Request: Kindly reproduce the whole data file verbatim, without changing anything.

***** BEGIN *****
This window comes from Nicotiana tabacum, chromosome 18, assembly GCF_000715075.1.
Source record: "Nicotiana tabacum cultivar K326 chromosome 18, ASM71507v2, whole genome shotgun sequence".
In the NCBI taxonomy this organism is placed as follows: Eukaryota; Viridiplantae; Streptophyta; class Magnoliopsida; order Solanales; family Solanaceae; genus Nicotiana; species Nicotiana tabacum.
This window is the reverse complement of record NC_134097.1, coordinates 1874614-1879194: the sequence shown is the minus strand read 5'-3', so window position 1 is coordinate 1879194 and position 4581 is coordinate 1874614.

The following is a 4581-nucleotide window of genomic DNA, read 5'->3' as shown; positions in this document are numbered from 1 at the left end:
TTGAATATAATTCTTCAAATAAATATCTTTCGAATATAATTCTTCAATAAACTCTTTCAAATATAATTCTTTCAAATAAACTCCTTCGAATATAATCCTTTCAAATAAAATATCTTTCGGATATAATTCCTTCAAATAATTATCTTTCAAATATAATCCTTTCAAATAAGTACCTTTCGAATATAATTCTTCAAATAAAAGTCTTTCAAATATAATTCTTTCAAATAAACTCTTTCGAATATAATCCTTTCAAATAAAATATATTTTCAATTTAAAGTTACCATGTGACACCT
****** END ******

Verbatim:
This window comes from Nicotiana tabacum, chromosome 18, assembly GCF_000715075.1.
Source record: "Nicotiana tabacum cultivar K326 chromosome 18, ASM71507v2, whole genome shotgun sequence".
In the NCBI taxonomy this organism is placed as follows: Eukaryota; Viridiplantae; Streptophyta; class Magnoliopsida; order Solanales; family Solanaceae; genus Nicotiana; species Nicotiana tabacum.
This window is the reverse complement of record NC_134097.1, coordinates 1874614-1879194: the sequence shown is the minus strand read 5'-3', so window position 1 is coordinate 1879194 and position 4581 is coordinate 1874614.

The following is a 4581-nucleotide window of genomic DNA, read 5'->3' as shown; positions in this document are numbered from 1 at the left end:
TTGAATATAATTCTTCAAATAAATATCTTTCGAATATAATTCTTCAATAAACTCTTTCAAATATAATTCTTTCAAATAAACTCCTTCGAATATAATCCTTTCAAATAAAATATCTTTCGGATATAATTCCTTCAAATAATTATCTTTCAAATATAATCCTTTCAAATAAGTACCTTTCGAATATAATTCTTCAAATAAAAGTCTTTCAAATATAATTCTTTCAAATAAACTCTTTCGAATATAATCCTTTCAAATAAAATATATTTTCAATTTAAAGTTACCATGTGACACCT